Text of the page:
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How does the Constitution provide for a strong federal government

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How does the Constitution provide for a strong federal government while still upholding individual states rights?

Are the tenets set forth in the Preamble to the Constitution still relevant for today's American citizens? Explain.

*this isn't for a paper but questions that I need to be prepared to answer for my federal government class (300/junior level class). I have a book, but it is SO wordy, I find it difficult to grasp the actual concept of what it is speaking about with regard to the questions above.
HiCustomer

I actually assisted you the other day. Let's see if I can help you out again.



Q: How does the Constitution provide for a strong federal government while still upholding individual states rights?

A: Perhaps the most important answer to this question can be found in the 10th Amendment to the US Constitution, which provides the following:

"The powers not delegated to the United States by the Constitution, nor prohibited by it to the States, are reserved to the States respectively, or to the people."

By the Constitution's very own wording, the powers found inside it are derived by the people (you will get this below from the preamble), and the powers that are not explicitly authorized in the Constitution belong to the States. The Constitution's explicit authorizations are relatively limited. In practice, the commerce clause found inside the Constitution has been broadly interpreted to allow for virtually all types of actions, but nevertheless, the Constitution is pretty limited in what it allows and all other rights are supposed to belong to the States.   



Q2: Are the tenets set forth in the Preamble to the Constitution still relevant for today's American citizens?

In order to decide whether the principles found in the Preamble are still relevant today, we must first discuss what is found in the Preamble. The Preamble says the following:

"We the people of the United States, in order to form a more perfect union, establish justice, insure domestic tranquility, provide for the common defense, promote the general welfare, and secure the blessings of liberty to ourselves and our posterity, do ordain and establish this Constitution for the United States of America."


Let's dissect this.

First, it mentions "We the people of the United States", indicating that its power is derived from the people. This is important in a democracy, and while it may seem obvious to you today, it has not always been. In the past, many governments purported to derive their power from God, the king, or other sources. As we are still a democracy today, this principle is absolutely relevant. (Whether or not it is followed, as some people argue that democracy today is less representative than it was in the past because the citizens are less informed or active, is a different question-- but it is nonetheless relevant.)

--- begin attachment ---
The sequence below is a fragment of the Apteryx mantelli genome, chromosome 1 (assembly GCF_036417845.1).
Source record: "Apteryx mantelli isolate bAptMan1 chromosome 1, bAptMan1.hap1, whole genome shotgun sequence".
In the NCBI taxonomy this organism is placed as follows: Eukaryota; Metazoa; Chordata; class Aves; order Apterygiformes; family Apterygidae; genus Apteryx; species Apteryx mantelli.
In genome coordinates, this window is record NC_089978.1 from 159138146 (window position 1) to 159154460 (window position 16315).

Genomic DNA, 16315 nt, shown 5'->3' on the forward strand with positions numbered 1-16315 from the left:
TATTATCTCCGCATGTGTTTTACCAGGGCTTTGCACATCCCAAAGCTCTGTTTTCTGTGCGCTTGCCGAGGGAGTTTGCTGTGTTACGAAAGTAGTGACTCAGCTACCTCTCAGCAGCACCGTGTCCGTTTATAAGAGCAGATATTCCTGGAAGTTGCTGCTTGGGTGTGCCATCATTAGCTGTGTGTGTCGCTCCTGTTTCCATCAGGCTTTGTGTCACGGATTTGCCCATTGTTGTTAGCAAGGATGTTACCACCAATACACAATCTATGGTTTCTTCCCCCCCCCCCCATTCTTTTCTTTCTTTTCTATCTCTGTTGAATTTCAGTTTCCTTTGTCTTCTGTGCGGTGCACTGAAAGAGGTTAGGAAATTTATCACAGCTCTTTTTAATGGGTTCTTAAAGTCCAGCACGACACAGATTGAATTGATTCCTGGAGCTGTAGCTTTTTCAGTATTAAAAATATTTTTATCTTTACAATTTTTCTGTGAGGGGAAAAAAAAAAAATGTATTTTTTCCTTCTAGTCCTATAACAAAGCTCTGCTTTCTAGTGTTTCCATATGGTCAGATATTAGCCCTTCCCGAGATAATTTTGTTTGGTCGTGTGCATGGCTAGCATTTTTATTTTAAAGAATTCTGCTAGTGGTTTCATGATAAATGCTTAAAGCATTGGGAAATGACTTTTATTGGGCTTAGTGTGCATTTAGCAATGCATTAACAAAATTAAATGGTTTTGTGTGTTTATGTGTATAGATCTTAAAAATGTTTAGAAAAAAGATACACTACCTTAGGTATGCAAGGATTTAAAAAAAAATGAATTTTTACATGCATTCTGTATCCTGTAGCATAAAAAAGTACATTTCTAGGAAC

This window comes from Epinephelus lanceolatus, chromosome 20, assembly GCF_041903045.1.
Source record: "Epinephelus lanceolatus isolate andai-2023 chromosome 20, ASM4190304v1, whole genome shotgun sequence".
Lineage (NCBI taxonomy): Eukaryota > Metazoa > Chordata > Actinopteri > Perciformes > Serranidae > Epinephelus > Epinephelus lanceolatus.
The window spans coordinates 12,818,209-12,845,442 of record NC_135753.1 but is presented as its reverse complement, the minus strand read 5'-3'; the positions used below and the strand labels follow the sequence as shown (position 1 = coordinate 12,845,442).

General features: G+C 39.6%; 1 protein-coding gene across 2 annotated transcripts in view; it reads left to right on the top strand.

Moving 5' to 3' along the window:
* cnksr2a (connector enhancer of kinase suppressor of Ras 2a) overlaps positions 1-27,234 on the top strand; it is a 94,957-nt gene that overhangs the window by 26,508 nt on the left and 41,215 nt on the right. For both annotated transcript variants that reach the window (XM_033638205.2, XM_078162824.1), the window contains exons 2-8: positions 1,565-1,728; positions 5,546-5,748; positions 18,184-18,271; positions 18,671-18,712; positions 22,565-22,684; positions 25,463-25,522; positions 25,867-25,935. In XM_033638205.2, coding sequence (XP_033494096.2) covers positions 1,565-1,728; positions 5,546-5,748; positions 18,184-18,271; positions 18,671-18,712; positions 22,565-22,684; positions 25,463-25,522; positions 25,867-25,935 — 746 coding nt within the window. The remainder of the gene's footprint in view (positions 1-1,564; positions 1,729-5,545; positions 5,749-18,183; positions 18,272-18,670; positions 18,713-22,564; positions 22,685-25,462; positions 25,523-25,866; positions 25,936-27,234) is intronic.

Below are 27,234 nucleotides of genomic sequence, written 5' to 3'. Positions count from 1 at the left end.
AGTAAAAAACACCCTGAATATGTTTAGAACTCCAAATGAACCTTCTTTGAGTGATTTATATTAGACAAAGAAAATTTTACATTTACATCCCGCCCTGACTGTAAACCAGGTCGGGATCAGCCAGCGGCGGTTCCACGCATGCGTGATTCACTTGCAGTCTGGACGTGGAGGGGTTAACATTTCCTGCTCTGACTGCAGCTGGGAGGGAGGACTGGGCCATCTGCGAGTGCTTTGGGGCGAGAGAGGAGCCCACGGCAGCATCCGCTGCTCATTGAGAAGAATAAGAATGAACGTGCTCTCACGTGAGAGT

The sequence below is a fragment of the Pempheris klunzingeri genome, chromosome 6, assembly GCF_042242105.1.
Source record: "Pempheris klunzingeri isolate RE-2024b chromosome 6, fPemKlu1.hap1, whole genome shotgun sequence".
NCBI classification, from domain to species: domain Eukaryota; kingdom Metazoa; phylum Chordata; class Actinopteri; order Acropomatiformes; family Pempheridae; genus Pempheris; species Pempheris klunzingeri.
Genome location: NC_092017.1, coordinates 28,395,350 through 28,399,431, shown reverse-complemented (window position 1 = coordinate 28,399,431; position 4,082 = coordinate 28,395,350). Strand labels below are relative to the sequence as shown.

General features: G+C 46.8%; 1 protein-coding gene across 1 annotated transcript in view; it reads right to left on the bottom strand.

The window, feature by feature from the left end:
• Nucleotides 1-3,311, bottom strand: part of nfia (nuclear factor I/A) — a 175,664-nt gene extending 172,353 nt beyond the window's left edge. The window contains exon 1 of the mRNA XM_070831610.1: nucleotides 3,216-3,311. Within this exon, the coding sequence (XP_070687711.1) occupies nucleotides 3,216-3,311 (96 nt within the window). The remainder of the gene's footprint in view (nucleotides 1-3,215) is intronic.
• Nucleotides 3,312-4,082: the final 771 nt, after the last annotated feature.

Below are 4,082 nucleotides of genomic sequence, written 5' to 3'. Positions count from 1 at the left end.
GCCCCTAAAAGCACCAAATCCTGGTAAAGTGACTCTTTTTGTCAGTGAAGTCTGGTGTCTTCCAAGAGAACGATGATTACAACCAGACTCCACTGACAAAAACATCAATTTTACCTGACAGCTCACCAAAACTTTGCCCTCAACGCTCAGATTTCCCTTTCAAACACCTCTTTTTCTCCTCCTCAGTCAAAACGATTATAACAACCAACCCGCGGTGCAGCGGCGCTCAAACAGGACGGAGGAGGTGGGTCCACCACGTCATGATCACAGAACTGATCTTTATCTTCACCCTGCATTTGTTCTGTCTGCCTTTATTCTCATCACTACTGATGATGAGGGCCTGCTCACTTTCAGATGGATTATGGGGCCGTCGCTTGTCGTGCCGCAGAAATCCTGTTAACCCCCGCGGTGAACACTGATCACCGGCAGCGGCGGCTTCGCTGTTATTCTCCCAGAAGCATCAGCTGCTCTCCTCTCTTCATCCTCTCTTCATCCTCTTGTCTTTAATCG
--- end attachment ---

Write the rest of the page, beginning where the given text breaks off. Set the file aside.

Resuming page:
Second, it mentions "in order to form a more perfect union..."
This portion refers to the fact that the Constitution was established after the failures of the Articles of Confederation. This portion is not really very relevant today.

Third, the preamble provides that the constitution is made to do the following:
(1) establish justice,
(2) insure domestic tranquility, (in other words, provide peace within the United States)
(3) provide for the common defense, (in other words, provide an army and national security)
(4) promote the general welfare (in other words, do what is generally good for the people of the United States), and
(5) secure the blessings of liberty to ourselves and our posterity,

This is a subjective question, but I personally believe that all of these purposes above are very relevant today. These purposes are the type of principles that are relevant for any people at any time. Indeed, many people argue that one of the reasons our Constitution is great is because, as seen from the principles above, it is essentially "timeless".    




I hope this helps you. I enjoy these types of questions, too. In the future, feel free to to personally request my assistance by asking for "HPLawyer".

Good luck in your class tomorrow!
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